So at long last, Last Exit has been released domestically, and people in North America can finally can find out what the blog community has been going on about for ages now: that it’s one of the most sublime albums of 2004, completely deserving of all the praise, an album that dares to incorporate familiar retro sounds with forward-thinking musical creativity. Good members of the Commonwealth that they are, Greenspan, Didemus, and Dark take some of the more trendy urban sounds from Merry Ole, and proceed to nice them up, in their inimitably Canadian way. The stuttering, electro, two-step beats that characterize the best of today’s UK garage music, primarily those of Dizzee Rascal and Wiley, dominate Last Exit, but instead of repeating the same formula, Junior Boys swipe those hyperkinetic beats, and give them a lighter, airy feel, lifting the music from the grimy streets up into the stratosphere.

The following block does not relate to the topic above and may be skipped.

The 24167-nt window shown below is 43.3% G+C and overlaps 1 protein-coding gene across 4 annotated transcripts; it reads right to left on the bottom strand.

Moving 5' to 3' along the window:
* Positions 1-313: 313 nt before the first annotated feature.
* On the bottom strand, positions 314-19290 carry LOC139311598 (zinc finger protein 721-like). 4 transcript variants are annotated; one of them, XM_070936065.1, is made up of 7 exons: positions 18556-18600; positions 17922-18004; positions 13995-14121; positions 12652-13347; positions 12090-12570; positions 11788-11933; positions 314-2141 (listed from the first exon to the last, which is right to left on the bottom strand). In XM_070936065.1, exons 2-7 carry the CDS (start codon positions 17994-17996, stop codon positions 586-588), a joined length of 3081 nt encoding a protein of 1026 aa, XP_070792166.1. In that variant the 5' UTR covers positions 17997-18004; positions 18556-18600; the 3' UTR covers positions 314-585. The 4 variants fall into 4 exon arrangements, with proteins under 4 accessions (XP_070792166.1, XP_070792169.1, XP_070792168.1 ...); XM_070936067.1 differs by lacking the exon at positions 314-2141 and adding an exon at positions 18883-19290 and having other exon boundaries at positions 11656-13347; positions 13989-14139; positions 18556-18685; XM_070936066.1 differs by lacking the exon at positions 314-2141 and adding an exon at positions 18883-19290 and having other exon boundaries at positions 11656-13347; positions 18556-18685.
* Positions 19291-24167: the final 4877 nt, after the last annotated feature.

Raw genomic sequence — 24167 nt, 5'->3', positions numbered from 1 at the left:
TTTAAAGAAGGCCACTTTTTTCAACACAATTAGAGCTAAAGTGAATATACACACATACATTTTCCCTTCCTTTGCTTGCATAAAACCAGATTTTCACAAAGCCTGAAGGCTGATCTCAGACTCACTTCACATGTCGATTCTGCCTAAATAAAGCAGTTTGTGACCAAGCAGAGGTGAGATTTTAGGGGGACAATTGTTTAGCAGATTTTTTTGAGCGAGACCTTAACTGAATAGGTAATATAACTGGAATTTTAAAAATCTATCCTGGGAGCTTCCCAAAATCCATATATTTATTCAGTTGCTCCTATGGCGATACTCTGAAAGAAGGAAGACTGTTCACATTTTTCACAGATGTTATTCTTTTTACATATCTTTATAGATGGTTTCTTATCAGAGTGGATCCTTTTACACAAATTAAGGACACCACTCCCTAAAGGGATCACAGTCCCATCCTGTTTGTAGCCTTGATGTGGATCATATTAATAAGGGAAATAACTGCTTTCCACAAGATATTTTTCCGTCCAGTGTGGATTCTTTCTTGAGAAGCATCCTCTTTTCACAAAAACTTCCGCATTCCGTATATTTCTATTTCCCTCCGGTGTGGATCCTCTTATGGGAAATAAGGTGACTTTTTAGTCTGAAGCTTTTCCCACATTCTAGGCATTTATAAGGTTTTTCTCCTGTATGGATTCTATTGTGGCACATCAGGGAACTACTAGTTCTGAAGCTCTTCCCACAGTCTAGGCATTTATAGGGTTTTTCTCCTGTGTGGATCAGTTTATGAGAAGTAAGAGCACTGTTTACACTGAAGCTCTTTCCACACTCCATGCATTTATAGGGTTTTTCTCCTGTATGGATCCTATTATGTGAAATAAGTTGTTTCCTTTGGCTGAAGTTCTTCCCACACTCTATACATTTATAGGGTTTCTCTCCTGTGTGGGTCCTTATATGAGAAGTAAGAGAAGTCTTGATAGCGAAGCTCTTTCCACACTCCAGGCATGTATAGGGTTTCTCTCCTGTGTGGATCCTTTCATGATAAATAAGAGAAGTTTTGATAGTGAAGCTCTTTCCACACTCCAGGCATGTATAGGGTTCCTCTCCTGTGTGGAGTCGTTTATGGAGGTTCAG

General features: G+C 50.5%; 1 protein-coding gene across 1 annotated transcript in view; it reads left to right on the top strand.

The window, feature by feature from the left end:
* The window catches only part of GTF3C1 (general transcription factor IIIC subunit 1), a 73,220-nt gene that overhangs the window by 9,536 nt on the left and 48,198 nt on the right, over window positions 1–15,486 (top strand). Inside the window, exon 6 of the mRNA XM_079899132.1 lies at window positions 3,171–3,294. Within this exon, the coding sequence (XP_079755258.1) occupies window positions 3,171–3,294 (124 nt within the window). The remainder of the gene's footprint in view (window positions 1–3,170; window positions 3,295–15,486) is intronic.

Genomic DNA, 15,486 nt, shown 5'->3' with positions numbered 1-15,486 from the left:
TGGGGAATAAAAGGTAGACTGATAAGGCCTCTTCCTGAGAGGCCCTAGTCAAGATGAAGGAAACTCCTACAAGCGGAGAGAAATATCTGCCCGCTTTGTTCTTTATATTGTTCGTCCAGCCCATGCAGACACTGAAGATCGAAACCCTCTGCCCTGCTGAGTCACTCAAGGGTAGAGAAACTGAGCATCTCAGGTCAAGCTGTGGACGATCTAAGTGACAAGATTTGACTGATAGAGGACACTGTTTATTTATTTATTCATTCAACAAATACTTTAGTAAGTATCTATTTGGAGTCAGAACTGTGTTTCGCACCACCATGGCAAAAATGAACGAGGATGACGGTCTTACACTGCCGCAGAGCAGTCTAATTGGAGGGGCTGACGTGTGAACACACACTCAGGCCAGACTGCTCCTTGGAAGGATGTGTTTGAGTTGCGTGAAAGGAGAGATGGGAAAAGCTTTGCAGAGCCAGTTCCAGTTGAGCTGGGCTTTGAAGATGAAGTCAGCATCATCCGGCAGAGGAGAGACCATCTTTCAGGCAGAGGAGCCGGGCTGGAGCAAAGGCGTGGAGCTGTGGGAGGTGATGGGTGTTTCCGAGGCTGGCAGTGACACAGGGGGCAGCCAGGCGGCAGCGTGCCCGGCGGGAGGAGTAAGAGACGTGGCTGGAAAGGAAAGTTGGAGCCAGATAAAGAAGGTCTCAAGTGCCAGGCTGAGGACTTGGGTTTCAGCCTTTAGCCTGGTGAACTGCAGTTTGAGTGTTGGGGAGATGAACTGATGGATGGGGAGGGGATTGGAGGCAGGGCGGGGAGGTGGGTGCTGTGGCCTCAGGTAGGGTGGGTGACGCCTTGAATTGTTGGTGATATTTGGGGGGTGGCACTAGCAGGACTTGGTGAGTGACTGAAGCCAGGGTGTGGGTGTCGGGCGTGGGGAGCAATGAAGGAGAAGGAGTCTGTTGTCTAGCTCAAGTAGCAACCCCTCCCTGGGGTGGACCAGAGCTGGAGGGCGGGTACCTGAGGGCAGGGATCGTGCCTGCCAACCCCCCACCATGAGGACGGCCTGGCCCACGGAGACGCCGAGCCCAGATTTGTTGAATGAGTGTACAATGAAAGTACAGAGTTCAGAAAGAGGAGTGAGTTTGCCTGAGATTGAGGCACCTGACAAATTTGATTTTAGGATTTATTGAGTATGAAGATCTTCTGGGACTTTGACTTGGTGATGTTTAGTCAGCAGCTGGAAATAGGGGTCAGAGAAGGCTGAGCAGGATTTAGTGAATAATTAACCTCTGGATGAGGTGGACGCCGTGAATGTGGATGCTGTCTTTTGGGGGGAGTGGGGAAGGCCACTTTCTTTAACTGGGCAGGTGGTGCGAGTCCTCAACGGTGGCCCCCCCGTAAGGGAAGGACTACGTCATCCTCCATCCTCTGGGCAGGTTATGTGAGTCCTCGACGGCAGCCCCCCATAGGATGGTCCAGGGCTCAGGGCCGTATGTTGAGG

The album’s quite ingenious, really. At first it sounds as minimalist and arty as electroclash, but in actuality, it possesses much more emotion and songwriting skill, something that the recent, highly pretentious 80s electro revival was completely incapable of. The herky-jerky, synth-driven rhythms will remind many of producer Timbaland (Missy Elliot, Bubba Sparxx), and those two-step beats will draw the aforementioned Dizzee/Wiley comparisons, but what makes Last Exit truly unique are its vocal hooks and synthesizer melodies, which sound drawn directly from the best of 80s dance pop, such as Human League, New Order, and OMD, meshing perfectly with the contemporary rhythms and song structures. The hook in “High Come Down” has a jaw-dropping, Hall & Oates style melody in the chorus, and “Three Words” sounds like it could have been a perfect love theme from a John Hughes movie 20 years ago, as Greenspan whispers and croons like a fashionably coifed new romantic. The gorgeous “Teach Me How to Fight” comes to a gentle climax with a delicious, upper register bassline that echoes New Order’s Peter Hook, while the fabulous “More Than Real” has Greenspan evoking Bernard Sumner, with his impassioned, yet somewhat detached vocal style, the instrumentation sure to remind listeners of Gillian Gilbert’s catchy synth arrangements. Hell, if the entire ‘80s pop vibe wasn’t enough, “When I’m Not Around” has a steamy, saxophone solo, completely devoid of irony, that comes from out of nowhere.